Date
20 July 2018
Consumer Council chief Gilly Wong (inset, right) says there have been many cases that suggest that some agencies are too lax in the verification process for domestic helpers coming to work in Hong Kong. Photos: HKEJ, Internet
Consumer Council chief Gilly Wong (inset, right) says there have been many cases that suggest that some agencies are too lax in the verification process for domestic helpers coming to work in Hong Kong. Photos: HKEJ, Internet

Foreign maid agencies must fix service deficiencies: watchdog

Employment agencies that help local families recruit foreign domestic helpers need to do a much better job, Hong Kong’s consumer watchdog said on Thursday, pointing to multiple deficiencies in the agency services.

Unveiling the findings of a survey, the Consumer Council said it is concerned about several issues in relation to recruitment of domestic workers, including inadequate background checks on jobseekers and non-uniform and discriminatory pricing for the services. 

The watchdog said it sent questionnaires to 48 domestic helper intermediary agencies out of the total of 1,400 such firms in the city, inquiring about their scale of charges, scope of service and related topics.

Among those selected, 33 agencies chose to respond, according to a press release.  

The results showed that 29 among the respondents mainly depend on their overseas partners to check the foreign domestic helpers’ qualifications and work experience, while one agency admitted that it does not verify any such information at all.

There were also several other issues.

In one case, the Council said it found that an agency promised a man that an Indonesian maid could begin working for him in April after he paid HK$9,980 in January, but the maid did not show up on the first working day.

The agency did not explain why but only said it could not find the maid, nor did it introduce him a replacement, causing the man to go through a lot of trouble before he was refunded.

In another case, a woman asked an agency to help find a foreign maid to take care of an ill elderly person in her family, with the requirement that the maid must be able to communicate in Cantonese or Putonghua.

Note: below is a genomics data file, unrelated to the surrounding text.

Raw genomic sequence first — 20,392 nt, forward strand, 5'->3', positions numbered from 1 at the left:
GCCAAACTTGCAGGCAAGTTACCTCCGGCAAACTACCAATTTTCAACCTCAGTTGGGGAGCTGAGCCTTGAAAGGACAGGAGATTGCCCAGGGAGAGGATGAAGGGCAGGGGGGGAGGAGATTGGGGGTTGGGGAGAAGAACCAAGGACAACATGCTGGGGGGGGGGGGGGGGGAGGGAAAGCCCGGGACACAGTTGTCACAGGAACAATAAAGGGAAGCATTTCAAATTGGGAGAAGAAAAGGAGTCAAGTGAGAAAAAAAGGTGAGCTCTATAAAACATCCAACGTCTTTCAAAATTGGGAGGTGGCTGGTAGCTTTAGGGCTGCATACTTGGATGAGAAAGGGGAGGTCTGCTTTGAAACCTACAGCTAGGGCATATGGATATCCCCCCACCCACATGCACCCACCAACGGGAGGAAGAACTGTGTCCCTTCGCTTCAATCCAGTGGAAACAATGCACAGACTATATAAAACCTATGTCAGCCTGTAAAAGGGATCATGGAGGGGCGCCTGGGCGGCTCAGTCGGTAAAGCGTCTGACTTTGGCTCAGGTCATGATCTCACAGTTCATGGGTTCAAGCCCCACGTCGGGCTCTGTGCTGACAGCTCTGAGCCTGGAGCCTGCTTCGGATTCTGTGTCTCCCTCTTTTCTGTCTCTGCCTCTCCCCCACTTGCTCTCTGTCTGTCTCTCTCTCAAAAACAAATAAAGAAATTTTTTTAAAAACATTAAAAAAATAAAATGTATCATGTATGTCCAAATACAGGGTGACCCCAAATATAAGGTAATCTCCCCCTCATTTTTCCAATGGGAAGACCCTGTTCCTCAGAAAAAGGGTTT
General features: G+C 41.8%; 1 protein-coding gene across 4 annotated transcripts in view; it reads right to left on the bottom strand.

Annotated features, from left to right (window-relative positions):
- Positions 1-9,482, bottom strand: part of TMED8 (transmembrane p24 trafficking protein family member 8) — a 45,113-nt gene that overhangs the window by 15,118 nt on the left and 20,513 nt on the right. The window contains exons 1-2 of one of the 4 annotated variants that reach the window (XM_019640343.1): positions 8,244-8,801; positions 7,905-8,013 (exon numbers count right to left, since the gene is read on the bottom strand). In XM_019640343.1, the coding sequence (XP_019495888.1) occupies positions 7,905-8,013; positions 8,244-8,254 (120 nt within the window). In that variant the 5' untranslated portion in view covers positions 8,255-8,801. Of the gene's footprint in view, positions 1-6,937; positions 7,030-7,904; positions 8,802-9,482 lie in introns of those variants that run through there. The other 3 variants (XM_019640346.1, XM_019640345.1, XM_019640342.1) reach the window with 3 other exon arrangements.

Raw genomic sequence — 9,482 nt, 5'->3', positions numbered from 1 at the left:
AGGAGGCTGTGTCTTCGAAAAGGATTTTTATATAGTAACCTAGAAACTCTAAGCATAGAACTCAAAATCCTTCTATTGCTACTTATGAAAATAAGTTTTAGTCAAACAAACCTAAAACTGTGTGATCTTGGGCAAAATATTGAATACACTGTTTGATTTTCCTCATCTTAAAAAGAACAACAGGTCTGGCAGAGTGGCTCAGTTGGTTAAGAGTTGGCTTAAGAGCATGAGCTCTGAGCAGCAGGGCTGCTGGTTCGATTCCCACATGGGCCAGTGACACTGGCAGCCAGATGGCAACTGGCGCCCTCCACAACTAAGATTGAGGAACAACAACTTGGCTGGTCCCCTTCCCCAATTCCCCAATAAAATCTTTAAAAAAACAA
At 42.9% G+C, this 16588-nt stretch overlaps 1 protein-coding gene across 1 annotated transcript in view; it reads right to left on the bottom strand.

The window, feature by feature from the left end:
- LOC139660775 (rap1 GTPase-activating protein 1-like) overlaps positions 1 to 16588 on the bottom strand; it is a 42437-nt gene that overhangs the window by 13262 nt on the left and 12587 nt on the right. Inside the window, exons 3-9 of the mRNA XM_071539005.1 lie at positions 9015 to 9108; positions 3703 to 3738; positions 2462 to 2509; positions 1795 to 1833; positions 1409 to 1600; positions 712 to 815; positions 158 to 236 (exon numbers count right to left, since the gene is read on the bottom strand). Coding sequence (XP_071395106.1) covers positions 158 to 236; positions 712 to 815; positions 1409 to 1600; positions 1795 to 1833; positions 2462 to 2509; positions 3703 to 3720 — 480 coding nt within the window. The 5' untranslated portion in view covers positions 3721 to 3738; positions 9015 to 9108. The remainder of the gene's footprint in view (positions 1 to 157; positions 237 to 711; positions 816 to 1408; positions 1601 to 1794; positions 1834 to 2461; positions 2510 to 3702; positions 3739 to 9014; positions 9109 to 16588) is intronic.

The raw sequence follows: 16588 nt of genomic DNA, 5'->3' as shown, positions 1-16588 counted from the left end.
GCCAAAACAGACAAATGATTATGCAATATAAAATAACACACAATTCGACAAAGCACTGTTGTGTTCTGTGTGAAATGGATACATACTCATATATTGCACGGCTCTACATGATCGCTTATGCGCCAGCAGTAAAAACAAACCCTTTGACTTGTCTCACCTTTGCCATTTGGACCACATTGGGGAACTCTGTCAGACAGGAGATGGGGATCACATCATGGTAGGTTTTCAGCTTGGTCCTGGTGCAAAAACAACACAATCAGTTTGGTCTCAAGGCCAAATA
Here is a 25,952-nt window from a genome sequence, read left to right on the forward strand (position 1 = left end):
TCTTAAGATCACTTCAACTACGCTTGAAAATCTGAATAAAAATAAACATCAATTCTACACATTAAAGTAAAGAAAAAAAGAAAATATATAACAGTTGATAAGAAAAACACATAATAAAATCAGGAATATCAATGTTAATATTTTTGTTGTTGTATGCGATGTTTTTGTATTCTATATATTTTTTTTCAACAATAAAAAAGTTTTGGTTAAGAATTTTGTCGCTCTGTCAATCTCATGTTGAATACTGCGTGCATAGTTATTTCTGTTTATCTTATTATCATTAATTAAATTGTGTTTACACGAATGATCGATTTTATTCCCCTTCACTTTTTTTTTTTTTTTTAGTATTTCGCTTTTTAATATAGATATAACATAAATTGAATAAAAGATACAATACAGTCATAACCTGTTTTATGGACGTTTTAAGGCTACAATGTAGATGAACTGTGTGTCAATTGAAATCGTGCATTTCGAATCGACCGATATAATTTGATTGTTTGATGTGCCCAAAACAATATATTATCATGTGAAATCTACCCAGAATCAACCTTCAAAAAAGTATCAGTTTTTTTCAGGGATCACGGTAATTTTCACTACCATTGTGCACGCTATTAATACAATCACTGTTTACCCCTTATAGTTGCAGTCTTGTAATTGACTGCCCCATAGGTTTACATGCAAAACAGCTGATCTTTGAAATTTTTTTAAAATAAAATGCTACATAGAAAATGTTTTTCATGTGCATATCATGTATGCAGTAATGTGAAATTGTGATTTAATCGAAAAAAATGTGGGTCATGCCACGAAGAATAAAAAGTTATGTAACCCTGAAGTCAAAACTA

But, as it turned out, the maid introduced by the agency could only speak a few words in Putonghua. The employer sought a replacement, but the request was turned down by the agency, which also refused to give her a refund.

The watchdog undertook the survey after it received 163 complaints of unsatisfactory service by domestic helper recruitment agencies in the first ten months of this year, the Hong Kong Economic Journal reports.

There are currently more than 350,000 foreign domestic helpers in Hong Kong, with the majority of them from the Philippines. 

Consumer Council chief executive Gilly Wong Fung-han said there were many cases that suggested that some agencies were too lax in the verification process.

The agencies should not shirk their responsibility, or tell the consumers to sort out problems on their own after disputes emerge on the maids post-employment, she said.

Some intermediary agencies were found to include in the recruitment contracts exemption clauses so that they would not be held responsible for the accuracy of the claims of the domestic helpers.

Wong warned that such exemption clauses may not fully absolve the legal obligations of the agency.

In addition, the Council also found employment agencies’ recruitment charges vary a lot depending on the nationality of the maid.

The biggest price discrepancy was found on those new workers from Bangladesh, with the fees charged ranging from HK$4,680 to HK$10,500, a differential of up to 1.2 times.

For new Filipino and Indonesian maids, the fee range differential was 54 percent and 62 percent, respectively.

The watchdog reminded people employing foreign domestic helpers to do several things when picking an agency, including ascertaining if it holds an employment agency license and a business accreditation certificate issued by the consulate general concerned.

Also, the contracts should be read carefully to ensure strict adherence to the Code of Practice for Employment Agencies set by the Labour Department.

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TL/JC/RC

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